39. len says:

    We don’t have a means to protect value. As long as the Fed can inflate currrency and that currency has no constant value, that is, it is declared not defined, and then people of influence by dint of educational and social background can immediately own that inflated value and use it to take control of tangible assets, then we who do not have that power are immediately and permanently fucked. It is that simple.

    So car bombs are ignited in front of mosques and airliners are flown into buildings. Rogue capitalism is creating its mirror other. They may wear the trappings of religion and that becomes the fall guy but strip the makeup away and as I said, it is the mean seizing the power and using it to create of hire more bullies to make it safer to do more of that.

    See the abandoned temples. See the kings buried in them with the wealth of nations.

    A steady state economy requires a known and finite value system without artificial means to constrain the sinks (banking fraud) or to use leverage to seize assets.

    What is enough and what is not worth doing? These questions imply that you will not use leverage to destroy competitors. Try to wrap your head around Microsoft insisting on the survival of Google if Google insists on paying the Youtube publishers a fair rate. Push the rope. Tightening it strangles the market.

    Those people putting up billboards in New York City saying “Piracy is progress.” are not the heroes of innovation; they are the enemies of civilization itself. Identify them, name them in public, and point out their home email addresses. Find the builders and users of the DNoS Bots and put them in jail.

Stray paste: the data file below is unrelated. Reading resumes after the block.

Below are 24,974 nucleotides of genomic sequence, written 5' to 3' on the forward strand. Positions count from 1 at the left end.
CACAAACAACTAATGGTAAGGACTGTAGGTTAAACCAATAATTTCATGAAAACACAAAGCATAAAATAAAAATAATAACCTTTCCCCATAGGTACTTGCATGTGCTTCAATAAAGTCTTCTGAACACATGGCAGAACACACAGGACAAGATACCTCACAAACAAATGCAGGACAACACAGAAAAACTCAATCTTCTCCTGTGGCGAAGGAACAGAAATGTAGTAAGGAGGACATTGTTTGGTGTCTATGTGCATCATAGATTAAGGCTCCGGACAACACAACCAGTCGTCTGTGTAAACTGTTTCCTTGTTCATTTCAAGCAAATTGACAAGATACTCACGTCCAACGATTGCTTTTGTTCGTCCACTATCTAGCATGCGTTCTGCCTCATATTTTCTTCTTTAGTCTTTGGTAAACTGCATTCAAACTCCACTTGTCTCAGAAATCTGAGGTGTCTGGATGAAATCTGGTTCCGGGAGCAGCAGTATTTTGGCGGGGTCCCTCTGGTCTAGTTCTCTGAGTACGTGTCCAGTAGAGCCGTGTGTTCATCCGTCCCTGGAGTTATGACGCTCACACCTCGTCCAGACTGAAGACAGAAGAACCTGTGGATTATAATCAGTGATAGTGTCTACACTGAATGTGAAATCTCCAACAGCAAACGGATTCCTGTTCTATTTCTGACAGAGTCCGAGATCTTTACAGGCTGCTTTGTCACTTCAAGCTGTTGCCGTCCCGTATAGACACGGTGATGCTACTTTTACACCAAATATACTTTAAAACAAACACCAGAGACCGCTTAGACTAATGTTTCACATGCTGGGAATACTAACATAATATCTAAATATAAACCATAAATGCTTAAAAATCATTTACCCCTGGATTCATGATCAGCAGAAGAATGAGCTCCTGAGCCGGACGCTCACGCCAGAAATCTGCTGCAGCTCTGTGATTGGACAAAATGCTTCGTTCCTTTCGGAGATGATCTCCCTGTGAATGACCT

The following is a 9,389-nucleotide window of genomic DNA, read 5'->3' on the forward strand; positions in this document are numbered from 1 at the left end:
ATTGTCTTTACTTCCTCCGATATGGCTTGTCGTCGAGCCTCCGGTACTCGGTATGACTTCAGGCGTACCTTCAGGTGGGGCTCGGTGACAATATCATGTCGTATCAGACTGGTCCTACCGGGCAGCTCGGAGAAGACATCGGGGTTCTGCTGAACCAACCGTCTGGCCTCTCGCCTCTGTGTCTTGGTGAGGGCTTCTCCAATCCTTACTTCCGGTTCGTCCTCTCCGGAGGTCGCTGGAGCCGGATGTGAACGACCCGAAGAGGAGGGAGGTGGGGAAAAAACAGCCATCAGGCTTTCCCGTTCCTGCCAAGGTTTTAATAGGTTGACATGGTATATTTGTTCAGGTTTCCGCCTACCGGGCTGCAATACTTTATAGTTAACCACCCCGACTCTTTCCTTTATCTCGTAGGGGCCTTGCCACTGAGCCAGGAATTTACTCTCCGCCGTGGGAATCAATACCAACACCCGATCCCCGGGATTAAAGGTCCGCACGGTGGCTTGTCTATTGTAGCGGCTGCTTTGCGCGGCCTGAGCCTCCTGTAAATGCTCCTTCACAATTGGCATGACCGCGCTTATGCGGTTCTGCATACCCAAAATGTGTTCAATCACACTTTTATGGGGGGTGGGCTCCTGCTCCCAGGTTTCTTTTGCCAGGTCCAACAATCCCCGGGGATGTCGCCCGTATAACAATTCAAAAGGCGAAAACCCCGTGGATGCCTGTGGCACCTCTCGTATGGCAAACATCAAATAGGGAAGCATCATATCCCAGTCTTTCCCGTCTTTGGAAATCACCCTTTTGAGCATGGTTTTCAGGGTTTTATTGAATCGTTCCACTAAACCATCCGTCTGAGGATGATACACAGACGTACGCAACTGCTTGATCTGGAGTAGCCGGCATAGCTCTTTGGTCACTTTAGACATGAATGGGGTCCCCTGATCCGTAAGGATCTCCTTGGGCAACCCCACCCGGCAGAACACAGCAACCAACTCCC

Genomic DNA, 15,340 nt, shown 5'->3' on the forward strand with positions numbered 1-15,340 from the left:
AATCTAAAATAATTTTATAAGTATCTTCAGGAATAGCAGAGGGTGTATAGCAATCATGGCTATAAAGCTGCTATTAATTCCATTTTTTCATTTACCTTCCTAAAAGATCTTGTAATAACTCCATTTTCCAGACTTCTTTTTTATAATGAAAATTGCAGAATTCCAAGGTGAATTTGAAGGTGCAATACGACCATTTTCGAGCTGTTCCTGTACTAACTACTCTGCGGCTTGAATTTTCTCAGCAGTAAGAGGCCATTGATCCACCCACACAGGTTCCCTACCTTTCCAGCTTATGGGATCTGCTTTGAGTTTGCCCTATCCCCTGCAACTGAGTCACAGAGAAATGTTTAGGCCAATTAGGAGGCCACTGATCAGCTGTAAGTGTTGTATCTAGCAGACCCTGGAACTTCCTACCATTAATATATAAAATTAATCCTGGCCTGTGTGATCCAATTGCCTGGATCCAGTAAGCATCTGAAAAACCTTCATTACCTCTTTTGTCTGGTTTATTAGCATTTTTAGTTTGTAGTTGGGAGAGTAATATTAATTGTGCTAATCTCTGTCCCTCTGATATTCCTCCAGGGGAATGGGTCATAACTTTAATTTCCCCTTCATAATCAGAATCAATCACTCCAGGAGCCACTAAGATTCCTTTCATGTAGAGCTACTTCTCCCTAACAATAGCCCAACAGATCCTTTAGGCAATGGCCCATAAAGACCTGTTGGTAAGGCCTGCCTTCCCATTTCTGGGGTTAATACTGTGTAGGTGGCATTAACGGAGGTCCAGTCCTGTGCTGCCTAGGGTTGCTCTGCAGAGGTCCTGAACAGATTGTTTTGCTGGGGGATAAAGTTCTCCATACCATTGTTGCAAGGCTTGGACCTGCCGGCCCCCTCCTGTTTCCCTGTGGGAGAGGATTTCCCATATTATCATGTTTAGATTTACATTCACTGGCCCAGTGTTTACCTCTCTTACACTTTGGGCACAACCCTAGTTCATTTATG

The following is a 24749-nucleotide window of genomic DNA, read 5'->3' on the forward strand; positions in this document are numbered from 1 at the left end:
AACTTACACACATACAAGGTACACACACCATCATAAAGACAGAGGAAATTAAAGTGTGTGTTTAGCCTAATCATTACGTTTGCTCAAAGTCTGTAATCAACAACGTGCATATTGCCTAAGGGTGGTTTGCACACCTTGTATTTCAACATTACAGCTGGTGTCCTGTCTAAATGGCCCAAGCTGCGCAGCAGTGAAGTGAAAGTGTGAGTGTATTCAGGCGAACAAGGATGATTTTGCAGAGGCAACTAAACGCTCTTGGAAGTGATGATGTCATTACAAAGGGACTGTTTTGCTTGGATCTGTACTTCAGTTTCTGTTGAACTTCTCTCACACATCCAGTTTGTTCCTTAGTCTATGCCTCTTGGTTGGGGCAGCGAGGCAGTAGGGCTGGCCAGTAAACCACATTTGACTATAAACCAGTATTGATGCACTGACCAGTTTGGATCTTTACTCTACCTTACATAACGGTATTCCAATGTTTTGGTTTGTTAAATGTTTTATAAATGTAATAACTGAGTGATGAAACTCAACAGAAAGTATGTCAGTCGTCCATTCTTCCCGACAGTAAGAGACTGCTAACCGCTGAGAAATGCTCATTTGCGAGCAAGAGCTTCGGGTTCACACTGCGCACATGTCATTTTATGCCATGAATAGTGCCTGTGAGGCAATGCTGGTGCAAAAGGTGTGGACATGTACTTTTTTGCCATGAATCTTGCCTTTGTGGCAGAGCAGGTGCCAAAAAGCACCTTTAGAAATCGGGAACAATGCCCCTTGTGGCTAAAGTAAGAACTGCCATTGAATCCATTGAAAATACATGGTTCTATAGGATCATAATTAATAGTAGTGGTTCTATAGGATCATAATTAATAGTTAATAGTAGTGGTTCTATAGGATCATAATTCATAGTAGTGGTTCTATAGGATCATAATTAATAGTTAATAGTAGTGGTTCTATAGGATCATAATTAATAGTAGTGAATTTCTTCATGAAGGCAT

Write legislation that sets the minimum values and maximum penalties without loopholes.

    Remove the oil subsidies once and for all. If they respond with more manipulation of energy costs, hang them in the public square by nationalizing.

  40. Fentex says:

    “Steady state” is an aspiration

    In a comment that begins by noting that billions of people compete and will never be a homogenous whole this statement aspires to change that.

    You can’t.

    Stead State Economics fails for the same reasons Communism fails. People.

    Especially the people charged with enforcing the rules.

    We need all of cooperation, discipline and liberty which all will always be in tension with each other.

    Imagining utopia is to pretend to change people. And right there, right at the beginning, you want to force your will on others.

  41. JTMcPhee says:

    I hope you aren’t addressing me with the bit about forcing my will on others. As an aging “economic failure” and dedicated Futiltarian, I am the last person to have any interest in or incentive to try to force my will on others. Papola would have us living in that “Libertarian paradise” the actual nature of which I have linked to numerous times (http://www.nakedcapitalism.com/2011/11/journey-into-a-libertarian-future-part-i-%E2%80%93the-vision.html) for all his noise about how “free” his “aspirational world” would be under those “government-like organizations.”

    Your government, and our government, that congeries business interests, reactionaries and revanchists and a lot of people who are either trying real hard against a flood of vituperation to Do The Right Thing from keeping toxins and pathogens out of our food and medicines to, well, you pick the stuff that “government” actually ought to do, plain people who are fighting against a bunch of “managers” who have risen in the civil “service” since Reagan. Those “managers,” and the shits who run the Pentagram and over to Langley and down in Foggy Bottom and in the Treasury and yes, the West Wing and C and K Streets, etc., ARE “forcing their will on others.” Because their “aspirations” are all about SELF, and their “cooperation” is all about combining to steal from the rest of us, and to use “the law” that we all have to believe in to beat us to death.